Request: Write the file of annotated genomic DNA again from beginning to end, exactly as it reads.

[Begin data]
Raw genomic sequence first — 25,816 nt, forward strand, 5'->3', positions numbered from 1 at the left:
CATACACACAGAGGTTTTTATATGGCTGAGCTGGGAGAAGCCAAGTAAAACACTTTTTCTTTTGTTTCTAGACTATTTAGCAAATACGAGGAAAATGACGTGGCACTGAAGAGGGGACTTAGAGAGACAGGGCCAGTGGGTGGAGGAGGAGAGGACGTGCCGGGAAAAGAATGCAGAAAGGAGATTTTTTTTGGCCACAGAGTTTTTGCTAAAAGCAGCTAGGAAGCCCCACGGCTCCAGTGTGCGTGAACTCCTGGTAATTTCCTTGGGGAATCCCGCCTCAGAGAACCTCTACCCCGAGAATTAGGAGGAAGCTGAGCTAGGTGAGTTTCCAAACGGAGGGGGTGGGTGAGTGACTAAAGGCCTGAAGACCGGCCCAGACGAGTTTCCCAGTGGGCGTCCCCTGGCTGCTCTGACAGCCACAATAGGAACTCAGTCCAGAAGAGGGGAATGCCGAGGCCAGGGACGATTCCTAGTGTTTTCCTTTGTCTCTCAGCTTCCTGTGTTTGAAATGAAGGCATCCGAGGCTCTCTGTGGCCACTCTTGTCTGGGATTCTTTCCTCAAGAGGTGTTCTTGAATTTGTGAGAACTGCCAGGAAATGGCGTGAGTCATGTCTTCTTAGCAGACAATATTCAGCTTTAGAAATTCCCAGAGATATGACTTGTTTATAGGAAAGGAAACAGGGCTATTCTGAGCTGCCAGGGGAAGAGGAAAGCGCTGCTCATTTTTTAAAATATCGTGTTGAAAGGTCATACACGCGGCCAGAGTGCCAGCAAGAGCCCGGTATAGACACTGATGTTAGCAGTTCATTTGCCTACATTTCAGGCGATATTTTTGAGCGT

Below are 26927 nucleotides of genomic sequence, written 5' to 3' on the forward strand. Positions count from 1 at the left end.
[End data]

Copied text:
Raw genomic sequence first — 25,816 nt, forward strand, 5'->3', positions numbered from 1 at the left:
CATACACACAGAGGTTTTTATATGGCTGAGCTGGGAGAAGCCAAGTAAAACACTTTTTCTTTTGTTTCTAGACTATTTAGCAAATACGAGGAAAATGACGTGGCACTGAAGAGGGGACTTAGAGAGACAGGGCCAGTGGGTGGAGGAGGAGAGGACGTGCCGGGAAAAGAATGCAGAAAGGAGATTTTTTTTGGCCACAGAGTTTTTGCTAAAAGCAGCTAGGAAGCCCCACGGCTCCAGTGTGCGTGAACTCCTGGTAATTTCCTTGGGGAATCCCGCCTCAGAGAACCTCTACCCCGAGAATTAGGAGGAAGCTGAGCTAGGTGAGTTTCCAAACGGAGGGGGTGGGTGAGTGACTAAAGGCCTGAAGACCGGCCCAGACGAGTTTCCCAGTGGGCGTCCCCTGGCTGCTCTGACAGCCACAATAGGAACTCAGTCCAGAAGAGGGGAATGCCGAGGCCAGGGACGATTCCTAGTGTTTTCCTTTGTCTCTCAGCTTCCTGTGTTTGAAATGAAGGCATCCGAGGCTCTCTGTGGCCACTCTTGTCTGGGATTCTTTCCTCAAGAGGTGTTCTTGAATTTGTGAGAACTGCCAGGAAATGGCGTGAGTCATGTCTTCTTAGCAGACAATATTCAGCTTTAGAAATTCCCAGAGATATGACTTGTTTATAGGAAAGGAAACAGGGCTATTCTGAGCTGCCAGGGGAAGAGGAAAGCGCTGCTCATTTTTTAAAATATCGTGTTGAAAGGTCATACACGCGGCCAGAGTGCCAGCAAGAGCCCGGTATAGACACTGATGTTAGCAGTTCATTTGCCTACATTTCAGGCGATATTTTTGAGCGT

Below are 26927 nucleotides of genomic sequence, written 5' to 3' on the forward strand. Positions count from 1 at the left end.